Returning to Yorkshire, Sterne received from Lord Fauconberg the living of Coxwold, to which “sweet retirement” he moved his family. Here for the rest of his life his home was a rambling gabled house that he called Shandy Hall. In January 1761, he was again in London to see two more volumes of Tristram Shandy published. Though the critical reception was now unfavorable, the books sold well. Sterne returned to Coxwold, completed two more volumes, and was back in November for their publication. This time his reputation soared again. The story of Le Fever, Trim’s animadversions on death, and Uncle Toby’s campaigns had won near-universal acclaim.
Weakened by a serious hemorrhage from his chronically weak lungs, Sterne set out for France in 1762 in a “race with death.” Recovering in Paris, he was lionized by the cream of French intellectual society. He later settled with his family in Toulouse. Back in Coxwold in 1764, he completed volumes seven and eight of Tristram Shandy, including an account of his tour through France and the affair of Uncle Toby and the Widow Wadman. These came out in January 1765. Two more volumes of sermons followed in January 1766.
Once again on the Continent in 1766, Sterne had a “joyous” winter in France and Italy. Though hemorrhages were becoming more frequent, he returned during the year to his desk in Coxwold, and by January 1767, he was on hand in London for the appearance of the ninth volume of Tristram Shandy. During this winter he indulged in his famous sentimental affair with Eliza Draper, the young wife of an official of the East India Company, for whom he kept the Journal to Eliza (1904) after her departure for Bombay.
Late in February 1768, Sterne published A Sentimental Journey through France and Italy. He could enjoy its triumphant reception only briefly, however, as an attack of influenza that developed into pleurisy proved more than his disease-wracked body could bear. He died in London on March 18, 1768, and was buried at St. George’s, Hanover Square.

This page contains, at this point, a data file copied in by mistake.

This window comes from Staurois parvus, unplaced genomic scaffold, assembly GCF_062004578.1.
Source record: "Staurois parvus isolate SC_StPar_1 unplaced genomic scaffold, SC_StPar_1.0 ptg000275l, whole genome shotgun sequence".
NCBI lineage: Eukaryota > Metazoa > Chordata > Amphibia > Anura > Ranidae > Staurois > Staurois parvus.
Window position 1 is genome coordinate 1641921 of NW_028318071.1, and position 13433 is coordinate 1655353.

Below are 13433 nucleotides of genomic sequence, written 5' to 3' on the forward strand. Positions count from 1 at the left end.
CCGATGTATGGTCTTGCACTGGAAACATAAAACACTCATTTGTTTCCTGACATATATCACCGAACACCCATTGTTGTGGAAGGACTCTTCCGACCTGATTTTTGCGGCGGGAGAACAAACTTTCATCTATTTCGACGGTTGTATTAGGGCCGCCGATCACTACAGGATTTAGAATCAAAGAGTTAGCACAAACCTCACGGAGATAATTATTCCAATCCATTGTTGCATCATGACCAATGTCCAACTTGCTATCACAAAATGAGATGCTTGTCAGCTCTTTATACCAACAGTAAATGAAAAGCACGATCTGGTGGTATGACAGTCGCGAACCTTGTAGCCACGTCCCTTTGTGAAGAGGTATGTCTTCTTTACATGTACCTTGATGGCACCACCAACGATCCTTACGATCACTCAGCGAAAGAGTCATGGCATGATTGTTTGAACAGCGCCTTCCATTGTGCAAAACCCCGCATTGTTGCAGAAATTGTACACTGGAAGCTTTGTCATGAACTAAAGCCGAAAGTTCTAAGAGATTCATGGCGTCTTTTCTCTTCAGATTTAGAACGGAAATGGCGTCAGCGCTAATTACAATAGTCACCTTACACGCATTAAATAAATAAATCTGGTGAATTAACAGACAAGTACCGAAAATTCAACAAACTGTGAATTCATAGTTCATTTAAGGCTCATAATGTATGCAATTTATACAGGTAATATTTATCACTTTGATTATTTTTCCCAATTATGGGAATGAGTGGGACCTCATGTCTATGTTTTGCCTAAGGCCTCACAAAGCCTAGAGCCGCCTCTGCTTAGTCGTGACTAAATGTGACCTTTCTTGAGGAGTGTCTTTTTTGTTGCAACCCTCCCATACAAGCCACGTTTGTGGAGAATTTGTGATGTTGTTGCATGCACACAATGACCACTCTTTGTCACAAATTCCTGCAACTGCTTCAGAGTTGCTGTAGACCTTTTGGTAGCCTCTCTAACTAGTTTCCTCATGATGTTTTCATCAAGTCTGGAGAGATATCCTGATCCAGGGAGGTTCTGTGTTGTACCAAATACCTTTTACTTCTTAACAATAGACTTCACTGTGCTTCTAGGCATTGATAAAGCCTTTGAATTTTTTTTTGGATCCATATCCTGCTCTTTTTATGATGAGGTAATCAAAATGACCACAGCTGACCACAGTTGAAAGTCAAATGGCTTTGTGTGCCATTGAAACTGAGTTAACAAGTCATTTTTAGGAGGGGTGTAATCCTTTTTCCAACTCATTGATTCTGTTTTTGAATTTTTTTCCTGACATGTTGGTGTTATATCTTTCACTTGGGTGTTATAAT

Sterne’s work, like his life, is marked with a refreshing unconventionality. Though the Sermons lack religious conviction and originality of material, they preach a warm benevolence and a comfortable morality in a style that can be at once graceful and dramatic. A Sentimental Journey through France and Italy, in which Sterne substituted his traveler’s sentimental adventures for the conventional accounts of nations, peoples, and memorable sights in travel books, is a nearly perfect small masterpiece.
The humor of Tristram Shandy is plainly in the tradition of François Rabelais, Miguel de Cervantes, and Jonathan Swift, and its borrowings range from Robert Burton to miscellaneous curiosa. Superficially, the novel may seem like a mere engaging hodgepodge full of tricks, including black, marbled, and blank pages, omitted chapters, unorthodox punctuation and typography, and numerous digressions. But Tristram Shandy is far from planless. By insisting on the importance of opinions about action rather than on that of action itself, Sterne opened unexplored avenues into the inner lives of his characters and achieved a new architectonic principle based on the mind as Locke had illuminated it in his Essay on Human Understanding (1690). At the same time, Sterne achieved a new concept of time in fiction, a fascinating awareness of the life process itself, and a fresh concept of comedy based on the idea of individual isolation in a world where each person is a product of his or her own peculiar association of ideas.